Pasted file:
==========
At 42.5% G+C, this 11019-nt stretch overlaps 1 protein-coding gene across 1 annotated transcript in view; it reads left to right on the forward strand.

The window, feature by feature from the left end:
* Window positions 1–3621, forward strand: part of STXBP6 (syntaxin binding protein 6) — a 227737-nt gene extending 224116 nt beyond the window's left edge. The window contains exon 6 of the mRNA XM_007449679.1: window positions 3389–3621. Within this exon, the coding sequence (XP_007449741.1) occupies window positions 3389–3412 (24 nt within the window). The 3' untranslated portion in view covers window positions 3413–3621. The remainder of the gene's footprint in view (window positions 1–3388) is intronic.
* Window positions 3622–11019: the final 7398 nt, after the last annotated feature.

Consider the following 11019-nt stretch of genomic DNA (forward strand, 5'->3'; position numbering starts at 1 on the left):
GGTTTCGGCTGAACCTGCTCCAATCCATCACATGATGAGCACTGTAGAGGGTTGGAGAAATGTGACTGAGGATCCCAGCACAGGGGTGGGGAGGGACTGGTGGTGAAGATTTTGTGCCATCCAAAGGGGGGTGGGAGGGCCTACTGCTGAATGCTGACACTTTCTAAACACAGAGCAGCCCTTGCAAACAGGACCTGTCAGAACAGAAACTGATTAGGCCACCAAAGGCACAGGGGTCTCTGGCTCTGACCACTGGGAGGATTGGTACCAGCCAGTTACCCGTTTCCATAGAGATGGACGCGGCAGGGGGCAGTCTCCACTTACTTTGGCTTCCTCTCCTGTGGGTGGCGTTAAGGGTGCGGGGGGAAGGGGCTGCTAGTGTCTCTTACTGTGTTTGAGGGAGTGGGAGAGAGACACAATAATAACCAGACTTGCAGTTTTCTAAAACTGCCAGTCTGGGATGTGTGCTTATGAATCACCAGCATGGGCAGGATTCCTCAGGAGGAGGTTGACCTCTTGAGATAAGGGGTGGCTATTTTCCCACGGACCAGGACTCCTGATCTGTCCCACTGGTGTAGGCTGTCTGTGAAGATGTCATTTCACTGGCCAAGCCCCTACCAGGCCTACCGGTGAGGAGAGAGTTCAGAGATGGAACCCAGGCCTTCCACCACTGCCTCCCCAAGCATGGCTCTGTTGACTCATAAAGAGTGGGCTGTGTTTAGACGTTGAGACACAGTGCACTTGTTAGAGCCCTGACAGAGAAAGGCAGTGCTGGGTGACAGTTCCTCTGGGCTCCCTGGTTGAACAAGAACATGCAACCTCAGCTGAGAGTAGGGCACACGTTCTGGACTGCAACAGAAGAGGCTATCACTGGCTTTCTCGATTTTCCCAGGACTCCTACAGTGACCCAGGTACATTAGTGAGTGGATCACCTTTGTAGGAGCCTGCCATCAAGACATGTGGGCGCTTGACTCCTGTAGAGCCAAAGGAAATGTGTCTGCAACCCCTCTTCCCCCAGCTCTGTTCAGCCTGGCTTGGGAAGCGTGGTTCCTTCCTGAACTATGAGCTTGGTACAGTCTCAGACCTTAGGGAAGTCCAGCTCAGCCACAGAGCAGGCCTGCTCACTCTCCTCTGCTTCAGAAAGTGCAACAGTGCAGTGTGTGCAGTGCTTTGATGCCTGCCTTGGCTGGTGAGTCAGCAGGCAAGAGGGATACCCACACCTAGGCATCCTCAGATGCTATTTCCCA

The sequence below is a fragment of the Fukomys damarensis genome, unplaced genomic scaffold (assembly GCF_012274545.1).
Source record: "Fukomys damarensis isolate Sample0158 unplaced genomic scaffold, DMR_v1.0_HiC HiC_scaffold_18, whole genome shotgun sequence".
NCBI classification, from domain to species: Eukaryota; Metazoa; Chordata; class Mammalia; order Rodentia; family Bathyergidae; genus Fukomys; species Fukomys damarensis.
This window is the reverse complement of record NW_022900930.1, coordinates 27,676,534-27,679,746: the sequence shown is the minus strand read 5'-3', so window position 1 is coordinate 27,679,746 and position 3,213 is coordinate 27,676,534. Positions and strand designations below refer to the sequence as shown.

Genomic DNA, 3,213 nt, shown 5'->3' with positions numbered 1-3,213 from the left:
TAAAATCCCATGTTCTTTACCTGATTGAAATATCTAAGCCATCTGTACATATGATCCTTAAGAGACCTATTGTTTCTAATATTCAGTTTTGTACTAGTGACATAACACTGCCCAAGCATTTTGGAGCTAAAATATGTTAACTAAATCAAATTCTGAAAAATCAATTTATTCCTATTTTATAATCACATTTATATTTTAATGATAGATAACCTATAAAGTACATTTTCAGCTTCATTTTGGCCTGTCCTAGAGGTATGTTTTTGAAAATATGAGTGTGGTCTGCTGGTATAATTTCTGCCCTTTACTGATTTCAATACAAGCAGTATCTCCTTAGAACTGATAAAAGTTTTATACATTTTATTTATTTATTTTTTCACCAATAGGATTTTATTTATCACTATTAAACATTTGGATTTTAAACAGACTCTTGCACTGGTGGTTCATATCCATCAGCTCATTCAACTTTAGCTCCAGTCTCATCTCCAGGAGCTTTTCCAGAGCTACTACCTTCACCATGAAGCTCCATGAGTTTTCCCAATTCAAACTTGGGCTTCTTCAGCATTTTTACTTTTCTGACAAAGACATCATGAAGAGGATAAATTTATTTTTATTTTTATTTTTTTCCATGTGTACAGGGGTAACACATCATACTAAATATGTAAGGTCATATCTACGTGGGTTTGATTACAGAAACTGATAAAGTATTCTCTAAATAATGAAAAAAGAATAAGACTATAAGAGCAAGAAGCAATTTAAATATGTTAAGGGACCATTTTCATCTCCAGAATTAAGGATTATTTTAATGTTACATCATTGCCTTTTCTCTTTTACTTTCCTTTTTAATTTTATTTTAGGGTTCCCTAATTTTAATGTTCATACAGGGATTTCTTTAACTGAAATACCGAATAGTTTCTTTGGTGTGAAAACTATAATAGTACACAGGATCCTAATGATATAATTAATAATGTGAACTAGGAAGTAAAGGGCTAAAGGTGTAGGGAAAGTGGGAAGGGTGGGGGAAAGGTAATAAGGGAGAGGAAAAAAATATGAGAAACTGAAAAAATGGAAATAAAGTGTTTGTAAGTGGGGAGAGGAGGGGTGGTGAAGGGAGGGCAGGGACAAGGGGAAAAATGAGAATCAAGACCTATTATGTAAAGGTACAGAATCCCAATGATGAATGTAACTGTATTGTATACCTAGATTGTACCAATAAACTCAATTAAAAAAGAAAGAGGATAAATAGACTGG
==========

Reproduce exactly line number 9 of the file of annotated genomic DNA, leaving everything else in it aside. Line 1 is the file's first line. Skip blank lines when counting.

NCBI classification, from domain to species: Eukaryota; Metazoa; Chordata; class Mammalia; order Rodentia; family Bathyergidae; genus Fukomys; species Fukomys damarensis.